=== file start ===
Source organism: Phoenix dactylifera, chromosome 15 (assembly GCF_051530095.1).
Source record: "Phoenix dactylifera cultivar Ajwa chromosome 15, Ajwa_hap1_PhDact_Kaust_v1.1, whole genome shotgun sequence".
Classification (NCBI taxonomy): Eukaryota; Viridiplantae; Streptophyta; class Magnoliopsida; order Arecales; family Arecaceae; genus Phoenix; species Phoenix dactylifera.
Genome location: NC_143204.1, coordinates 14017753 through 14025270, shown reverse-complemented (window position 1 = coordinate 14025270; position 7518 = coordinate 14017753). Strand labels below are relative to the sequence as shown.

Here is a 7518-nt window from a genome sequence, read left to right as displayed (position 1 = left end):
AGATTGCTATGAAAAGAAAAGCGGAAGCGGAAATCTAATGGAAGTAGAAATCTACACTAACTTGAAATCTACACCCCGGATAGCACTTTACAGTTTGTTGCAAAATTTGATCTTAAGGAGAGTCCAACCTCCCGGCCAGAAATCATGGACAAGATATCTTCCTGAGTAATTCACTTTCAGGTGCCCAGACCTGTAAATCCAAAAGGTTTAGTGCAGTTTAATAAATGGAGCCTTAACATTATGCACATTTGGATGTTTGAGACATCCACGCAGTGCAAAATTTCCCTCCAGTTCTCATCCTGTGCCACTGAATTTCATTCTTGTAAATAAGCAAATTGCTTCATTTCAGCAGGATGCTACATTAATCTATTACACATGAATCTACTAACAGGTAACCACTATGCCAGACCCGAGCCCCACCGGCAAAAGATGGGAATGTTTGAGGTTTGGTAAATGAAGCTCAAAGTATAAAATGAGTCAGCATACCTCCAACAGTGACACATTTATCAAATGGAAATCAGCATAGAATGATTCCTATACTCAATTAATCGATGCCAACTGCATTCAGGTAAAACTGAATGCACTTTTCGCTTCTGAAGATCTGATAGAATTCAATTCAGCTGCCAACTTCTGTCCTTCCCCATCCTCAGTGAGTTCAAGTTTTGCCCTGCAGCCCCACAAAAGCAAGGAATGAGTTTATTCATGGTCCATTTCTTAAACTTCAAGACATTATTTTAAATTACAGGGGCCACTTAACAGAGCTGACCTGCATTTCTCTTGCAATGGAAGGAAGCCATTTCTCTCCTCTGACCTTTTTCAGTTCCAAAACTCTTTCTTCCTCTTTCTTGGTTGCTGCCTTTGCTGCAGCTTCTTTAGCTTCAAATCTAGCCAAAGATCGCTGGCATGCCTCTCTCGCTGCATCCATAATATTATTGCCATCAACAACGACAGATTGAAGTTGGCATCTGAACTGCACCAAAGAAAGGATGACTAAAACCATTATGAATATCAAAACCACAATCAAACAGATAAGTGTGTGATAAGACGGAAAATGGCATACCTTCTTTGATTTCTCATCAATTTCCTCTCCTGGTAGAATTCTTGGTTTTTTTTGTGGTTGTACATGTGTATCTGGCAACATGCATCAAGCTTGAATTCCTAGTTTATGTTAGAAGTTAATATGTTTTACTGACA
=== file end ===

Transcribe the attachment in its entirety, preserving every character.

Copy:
Source organism: Phoenix dactylifera, chromosome 15 (assembly GCF_051530095.1).
Source record: "Phoenix dactylifera cultivar Ajwa chromosome 15, Ajwa_hap1_PhDact_Kaust_v1.1, whole genome shotgun sequence".
Classification (NCBI taxonomy): Eukaryota; Viridiplantae; Streptophyta; class Magnoliopsida; order Arecales; family Arecaceae; genus Phoenix; species Phoenix dactylifera.
Genome location: NC_143204.1, coordinates 14017753 through 14025270, shown reverse-complemented (window position 1 = coordinate 14025270; position 7518 = coordinate 14017753). Strand labels below are relative to the sequence as shown.

Here is a 7518-nt window from a genome sequence, read left to right as displayed (position 1 = left end):
AGATTGCTATGAAAAGAAAAGCGGAAGCGGAAATCTAATGGAAGTAGAAATCTACACTAACTTGAAATCTACACCCCGGATAGCACTTTACAGTTTGTTGCAAAATTTGATCTTAAGGAGAGTCCAACCTCCCGGCCAGAAATCATGGACAAGATATCTTCCTGAGTAATTCACTTTCAGGTGCCCAGACCTGTAAATCCAAAAGGTTTAGTGCAGTTTAATAAATGGAGCCTTAACATTATGCACATTTGGATGTTTGAGACATCCACGCAGTGCAAAATTTCCCTCCAGTTCTCATCCTGTGCCACTGAATTTCATTCTTGTAAATAAGCAAATTGCTTCATTTCAGCAGGATGCTACATTAATCTATTACACATGAATCTACTAACAGGTAACCACTATGCCAGACCCGAGCCCCACCGGCAAAAGATGGGAATGTTTGAGGTTTGGTAAATGAAGCTCAAAGTATAAAATGAGTCAGCATACCTCCAACAGTGACACATTTATCAAATGGAAATCAGCATAGAATGATTCCTATACTCAATTAATCGATGCCAACTGCATTCAGGTAAAACTGAATGCACTTTTCGCTTCTGAAGATCTGATAGAATTCAATTCAGCTGCCAACTTCTGTCCTTCCCCATCCTCAGTGAGTTCAAGTTTTGCCCTGCAGCCCCACAAAAGCAAGGAATGAGTTTATTCATGGTCCATTTCTTAAACTTCAAGACATTATTTTAAATTACAGGGGCCACTTAACAGAGCTGACCTGCATTTCTCTTGCAATGGAAGGAAGCCATTTCTCTCCTCTGACCTTTTTCAGTTCCAAAACTCTTTCTTCCTCTTTCTTGGTTGCTGCCTTTGCTGCAGCTTCTTTAGCTTCAAATCTAGCCAAAGATCGCTGGCATGCCTCTCTCGCTGCATCCATAATATTATTGCCATCAACAACGACAGATTGAAGTTGGCATCTGAACTGCACCAAAGAAAGGATGACTAAAACCATTATGAATATCAAAACCACAATCAAACAGATAAGTGTGTGATAAGACGGAAAATGGCATACCTTCTTTGATTTCTCATCAATTTCCTCTCCTGGTAGAATTCTTGGTTTTTTTTGTGGTTGTACATGTGTATCTGGCAACATGCATCAAGCTTGAATTCCTAGTTTATGTTAGAAGTTAATATGTTTTACTGACA